Cyndi's Two Cents

Communications during COVID-19


Has the reaction to COVID-19 changed the way you communicate?  Most of the farm broadcasters on the Brownfield team work out of home offices and have for years, so we have not done any major “shifting” there. Although we are used to talking to farmers and newsmakers on the phone and through social platforms, we are not used to those being our only means by which to communicate with them.  We miss covering actual meetings (not the virtual ones) and visiting farmers on their farms.

Communications defined is “a means of connection between people or places, in particular.”  That connection made only by the written word or face-to-face communication not so very many years ago can now be made using dozens of gadgets and ever-changing technologies.

Instead of calling someone on the phone to schedule a meeting, we can send a text, email or instant message to that person and take care of our business without picking up a phone or getting out of the office chair where we’ve been planted all day. Using Skype, Zoom, Twitter, text messaging, Snapchat, FaceTime, Google Hangouts, Facebook and a whole bunch of other social media tools available today, I can reach out and interact with almost anyone at anytime, anywhere.  Groups of people from different time zones can meet and interact online in a virtual setting without ever meeting in person. 

As an agricultural communicator, these tools have played an important role in how we deliver the content we create to the persons who want and need to receive it. People go a lot of places to get their news and information today. In addition to the tried-and-true formats (radio, print publications, television) consumers are seeking out e-newsletters and You-Tube videos, Twitter and Friend Feed to pick up nuggets of information.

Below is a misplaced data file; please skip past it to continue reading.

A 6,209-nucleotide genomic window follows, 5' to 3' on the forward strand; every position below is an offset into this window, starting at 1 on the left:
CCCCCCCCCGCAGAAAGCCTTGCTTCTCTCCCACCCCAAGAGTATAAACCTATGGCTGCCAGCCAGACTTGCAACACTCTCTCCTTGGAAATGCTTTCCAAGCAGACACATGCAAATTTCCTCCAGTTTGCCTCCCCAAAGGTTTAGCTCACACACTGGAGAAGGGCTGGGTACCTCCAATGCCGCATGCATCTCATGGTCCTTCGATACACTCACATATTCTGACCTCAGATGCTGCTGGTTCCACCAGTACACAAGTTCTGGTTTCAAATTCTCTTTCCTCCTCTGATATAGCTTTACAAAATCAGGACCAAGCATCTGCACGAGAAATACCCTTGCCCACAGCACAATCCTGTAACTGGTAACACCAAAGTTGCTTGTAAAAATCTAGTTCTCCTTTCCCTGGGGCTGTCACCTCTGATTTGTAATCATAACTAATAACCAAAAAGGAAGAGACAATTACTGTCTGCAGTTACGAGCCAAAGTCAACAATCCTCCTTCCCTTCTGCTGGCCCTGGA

During this unprecedented time in the history of the world people are hungry for as much information as they can collect.  Unfortunately, not all information posted and shared on many social media platforms has gone through a true journalism “filter” and may or may not include an ounce of truth.

I am by no means opposed to the tools of communication available.  When the “stay at home” order interfered with our plans to have my parents and sister and brother and their families join us for Easter dinner, I was sure disappointed.  However, my siblings and nieces and nephew and I were able to see one another in a ZOOM video call that Sunday evening.

Many of my work meetings today are video conferencing calls using our company platform or one of the many other video platforms available today. 

Like so many other things in life, these gadgets and technologies are useful and necessary in the world in which we live today. I have heard many people say we will never go back to doing business the way we did it before we learned what the government sees as essential and nonessential labor/businesses.   

Things might change, but friends, please never underestimate the value of a good face-to-face conversation. 

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